a few times and press it on the paper. Prepare a mixture of
one measure of sulphur and one measure of powdered charcoal.
Put this mixture on the paper which you have touched with your
finger and tap the underneath side of the paper gently so that the
powder will be spread over the part of the paper where you have
pressed your finger. Shake the excess powder off the paper and
you will find that the finger prints instead of being invisible are
now plainly seen.
EXPERIMENT 510 - Blue Ink
Dissolve two measures of sodium ferrocyanide in a test tube
one-quarter full of water. In another test tube dissolve one
measure of ferric ammonium sulphate. Pour the second solution
into the first. Prussian blue will be formed. Try to
write with the ink. Prussian blue is used in laundry blueing.
EXPERIMENT 511 - Violet ink
Put two measures of logwood in a test tube one-quarter full of
water. Warm to extract color and then add one-half measure of
aluminum sulphate to the hot solution.
EXPERIMENT 512 - Lemon ink
Dip your pen into a container of lemon juice and write as if with
regular ink. Upon heating the paper, your writing will become
EXPERIMENT 513 - Red ink
Put two measures of logwood in a test tube and fill tube one-quarter
full of water. Warm to extract color and add one-half measure
of aluminum sulphate and one-half measure of sodium bisulphate.
EXPERIMENT 514 - Safety ink
Put one spoonful of water glass in a mortar or cup and stir in one
measure of powdered charcoal. Stir for some time to properly
mix. Keep bottled up in a tight stoppered bottle if it is
desired to keep for any length of time. Writing done with this
ink is very hard to remove.
EXPERIMENT 515 - Copying ink
Place in a test tube one measure of sodium ferrocyanide and one-half
measure of ferric ammonium sulphate. Fill test tube
one-quarter full of water and shake to dissolve salts. Blue
ink is formed.
Now add to this 10 drops of glycerine. Shake. Write on paper with
this mixture making your letters very large. Lay the copy on a flat
surface and spread over it a piece of soft tissue paper and
then a piece of damp blotting paper and over the blotting paper
place a board. Press down on the board an then remove the board and
blotting paper and see if you have produced a readable copy. The
copying ink should have penetrated through the tissue paper so that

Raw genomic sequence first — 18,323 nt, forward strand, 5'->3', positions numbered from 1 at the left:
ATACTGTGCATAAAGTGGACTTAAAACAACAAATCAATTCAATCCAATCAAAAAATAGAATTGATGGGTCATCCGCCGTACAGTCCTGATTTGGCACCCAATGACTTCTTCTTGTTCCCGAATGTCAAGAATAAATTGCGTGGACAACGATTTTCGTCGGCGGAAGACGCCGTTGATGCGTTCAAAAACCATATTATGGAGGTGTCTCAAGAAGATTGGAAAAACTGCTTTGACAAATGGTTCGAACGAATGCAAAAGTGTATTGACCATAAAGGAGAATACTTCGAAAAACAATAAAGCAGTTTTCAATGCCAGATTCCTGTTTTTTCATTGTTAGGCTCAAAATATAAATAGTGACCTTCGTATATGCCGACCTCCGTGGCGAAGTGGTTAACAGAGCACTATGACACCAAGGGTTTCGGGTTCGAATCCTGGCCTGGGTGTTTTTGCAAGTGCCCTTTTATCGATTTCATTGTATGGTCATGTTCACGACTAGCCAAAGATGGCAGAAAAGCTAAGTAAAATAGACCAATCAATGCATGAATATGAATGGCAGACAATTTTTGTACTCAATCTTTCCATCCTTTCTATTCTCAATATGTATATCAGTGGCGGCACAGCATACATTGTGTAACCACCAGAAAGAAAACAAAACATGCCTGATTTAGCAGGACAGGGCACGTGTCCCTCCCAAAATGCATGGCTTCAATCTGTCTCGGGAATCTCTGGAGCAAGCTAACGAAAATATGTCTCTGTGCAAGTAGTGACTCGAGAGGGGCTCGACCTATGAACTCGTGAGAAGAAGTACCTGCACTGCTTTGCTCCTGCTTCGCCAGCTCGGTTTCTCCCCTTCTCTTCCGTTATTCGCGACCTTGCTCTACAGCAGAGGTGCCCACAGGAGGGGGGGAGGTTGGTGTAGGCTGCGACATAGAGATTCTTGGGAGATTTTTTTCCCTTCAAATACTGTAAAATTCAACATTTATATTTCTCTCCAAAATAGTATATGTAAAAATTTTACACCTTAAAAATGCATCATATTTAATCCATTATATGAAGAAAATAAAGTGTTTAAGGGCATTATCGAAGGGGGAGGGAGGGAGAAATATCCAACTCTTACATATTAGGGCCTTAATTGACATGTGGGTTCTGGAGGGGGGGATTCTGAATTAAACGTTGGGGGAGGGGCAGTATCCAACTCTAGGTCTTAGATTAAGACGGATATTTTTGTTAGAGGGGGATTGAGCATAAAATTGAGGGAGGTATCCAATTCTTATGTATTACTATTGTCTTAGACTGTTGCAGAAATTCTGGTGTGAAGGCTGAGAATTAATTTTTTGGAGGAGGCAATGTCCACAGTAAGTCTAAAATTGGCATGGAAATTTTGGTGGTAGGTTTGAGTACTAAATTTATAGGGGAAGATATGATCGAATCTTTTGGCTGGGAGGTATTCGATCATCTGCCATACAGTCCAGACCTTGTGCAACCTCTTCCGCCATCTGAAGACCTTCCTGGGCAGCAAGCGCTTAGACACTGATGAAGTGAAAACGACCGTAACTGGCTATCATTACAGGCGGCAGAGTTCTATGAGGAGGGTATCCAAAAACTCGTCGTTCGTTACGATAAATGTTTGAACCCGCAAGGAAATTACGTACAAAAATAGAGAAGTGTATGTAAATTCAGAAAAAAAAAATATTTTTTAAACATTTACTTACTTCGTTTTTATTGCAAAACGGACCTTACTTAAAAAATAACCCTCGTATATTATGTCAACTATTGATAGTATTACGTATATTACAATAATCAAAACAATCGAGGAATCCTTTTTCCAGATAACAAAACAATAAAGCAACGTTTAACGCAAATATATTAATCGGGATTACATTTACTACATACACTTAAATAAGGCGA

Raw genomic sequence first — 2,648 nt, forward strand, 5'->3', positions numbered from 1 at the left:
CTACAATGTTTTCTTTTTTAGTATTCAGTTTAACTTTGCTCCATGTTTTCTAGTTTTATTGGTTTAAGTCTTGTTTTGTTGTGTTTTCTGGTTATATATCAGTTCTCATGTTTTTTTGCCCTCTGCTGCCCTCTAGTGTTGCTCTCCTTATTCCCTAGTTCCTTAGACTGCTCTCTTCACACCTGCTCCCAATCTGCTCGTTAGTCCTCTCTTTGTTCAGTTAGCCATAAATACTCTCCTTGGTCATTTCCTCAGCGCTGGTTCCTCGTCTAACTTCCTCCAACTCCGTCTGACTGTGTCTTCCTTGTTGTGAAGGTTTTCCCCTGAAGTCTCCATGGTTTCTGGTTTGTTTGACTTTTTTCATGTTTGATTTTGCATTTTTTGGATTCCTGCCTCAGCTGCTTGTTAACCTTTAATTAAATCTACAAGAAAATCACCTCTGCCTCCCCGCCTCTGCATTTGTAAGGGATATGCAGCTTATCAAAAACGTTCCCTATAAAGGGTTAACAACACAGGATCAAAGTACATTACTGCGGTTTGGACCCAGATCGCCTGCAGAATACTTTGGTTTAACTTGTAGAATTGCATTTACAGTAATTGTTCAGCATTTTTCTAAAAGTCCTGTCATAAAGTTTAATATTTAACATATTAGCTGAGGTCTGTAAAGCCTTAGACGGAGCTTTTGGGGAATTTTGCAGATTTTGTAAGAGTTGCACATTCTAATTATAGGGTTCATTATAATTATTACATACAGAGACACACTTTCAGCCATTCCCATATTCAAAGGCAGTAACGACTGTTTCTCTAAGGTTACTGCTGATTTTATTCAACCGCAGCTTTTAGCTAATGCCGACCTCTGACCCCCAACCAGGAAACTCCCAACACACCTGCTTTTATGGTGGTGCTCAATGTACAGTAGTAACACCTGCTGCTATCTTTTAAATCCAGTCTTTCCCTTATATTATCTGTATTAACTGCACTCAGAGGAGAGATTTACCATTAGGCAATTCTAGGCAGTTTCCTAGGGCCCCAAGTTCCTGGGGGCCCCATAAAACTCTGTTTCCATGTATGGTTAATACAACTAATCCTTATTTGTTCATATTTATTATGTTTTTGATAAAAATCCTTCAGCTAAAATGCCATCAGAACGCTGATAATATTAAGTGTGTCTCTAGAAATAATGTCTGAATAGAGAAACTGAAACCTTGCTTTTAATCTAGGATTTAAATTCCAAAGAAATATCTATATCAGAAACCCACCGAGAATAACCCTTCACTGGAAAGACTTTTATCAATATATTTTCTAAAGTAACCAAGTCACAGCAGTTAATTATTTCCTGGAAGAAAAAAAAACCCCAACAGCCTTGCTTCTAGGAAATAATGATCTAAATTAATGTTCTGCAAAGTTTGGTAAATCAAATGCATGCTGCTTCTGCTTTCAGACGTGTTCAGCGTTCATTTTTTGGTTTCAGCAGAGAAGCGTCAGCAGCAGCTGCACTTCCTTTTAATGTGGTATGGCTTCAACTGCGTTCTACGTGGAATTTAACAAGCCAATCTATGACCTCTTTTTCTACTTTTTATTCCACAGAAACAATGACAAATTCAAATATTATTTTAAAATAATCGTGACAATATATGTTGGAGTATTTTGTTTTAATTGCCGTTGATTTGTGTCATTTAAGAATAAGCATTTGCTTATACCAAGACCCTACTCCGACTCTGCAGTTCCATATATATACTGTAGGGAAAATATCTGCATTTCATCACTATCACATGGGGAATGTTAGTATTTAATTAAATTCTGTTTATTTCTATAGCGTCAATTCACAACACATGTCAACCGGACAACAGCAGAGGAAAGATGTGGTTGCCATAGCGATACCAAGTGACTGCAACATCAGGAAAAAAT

writing will appear on reverse side.
EXPERIMENT 516 - Making a camphor
Fill a wide mouth bottle with vinegar and drop some camphor balls
into the vinegar and sodium bicarbonate. Carbon dioxide will be
generated and little bubbles of gas will collect on the camphor
balls. Soon the camphor balls will become "lighter" and will
float to the top of the vinegar and sink again. This process
is repeated several times.
EXPERIMENT 517-Formation of lead
In a convenient sized test tube place two spoonfuls of water and add
six drops of sodium iodide solution. In another test tube
place about one measure of lead nitrate or lead acetate obtainable
at any drug store and dissolve by adding about one test tube of
water. Now pour the lead nitrate solution into the sodium
iodide solution. A heavy bright yellow precipitate of lead
iodide will form. Now heat until it begins to boil, then set
aside to cool. On cooling watch closely what happens.
Most of the iodide will have settled to the bottom, but there also
appears above it, numerous little scales or specks of all colors, -
some golden, some silver, blue, green, red, pink, orange, and violet
which sparkle beautifully. The lead iodide, which by this time
has all settled to the bottom of the test tube, leaves the most
beautiful colored specks in the clear liquid above it. Its
beauty cannot be very easily described but soon the beautiful specks
settle to the bottom of the test tube leaving only a few lingering
above them. Even at the bottom they produce a striking effect.
It is very interesting to watch the colored particles.
EXPERIMENT 518 - Magic transfer
This solution transfers pictures to cloth, paper dishes, etc., in
their original color. The solution is made as follows: common
castile soap, half bar; turpentine, quarter pint; water, half
gallon. Dissolve the soap in the water and then add the
turpentine. To use, apply with a small brush to any printed
page or picture and the lay a clean
paper or cloth over the picture and rub quite hard with the back of
a spoon. To transfer to glass or or to dishes use white varnish and
do the same as above. You can make up a few bottles of this
solution and sell some to your friends at school.
EXPERIMENT 519 - Partition
solubility of iodine
To a half test tube of water add about ten drops of tincture of
iodine (this you will find in the medicine closet.) The
solution in the test tube will be of a reddish-brown color.
Add to this an eighth test tube of carbon tetrachloride. The carbon
tetrachloride will sink to the bottom. Shake the test tube and
then let the carbon tetrachloride layer settle to the bottom of the
tube. The bottom layer will be of a rich violet color.
Reaction: Tincture of iodine is a solution of iodine and potassium
iodide in water and alcohol. When carbon tetrachloride is
added, it dissolves the free iodine. The carbon tetrachloride
settles to the bottom of the test tube because it is heavier than
the water and it is not miscible with water.
Fermentation is the decomposition or breaking down of complex
organic compounds into simpler substances by certain living
organisms called ferments. There are many different kinds of
fermentation depending on the different kinds of organisms or
ferments. The most familiar illustration of fermentation is
the fermentation of fruits or fruit juices, the decay of vegetable
matter or nitrogenous matter, the souring of cider or of milk and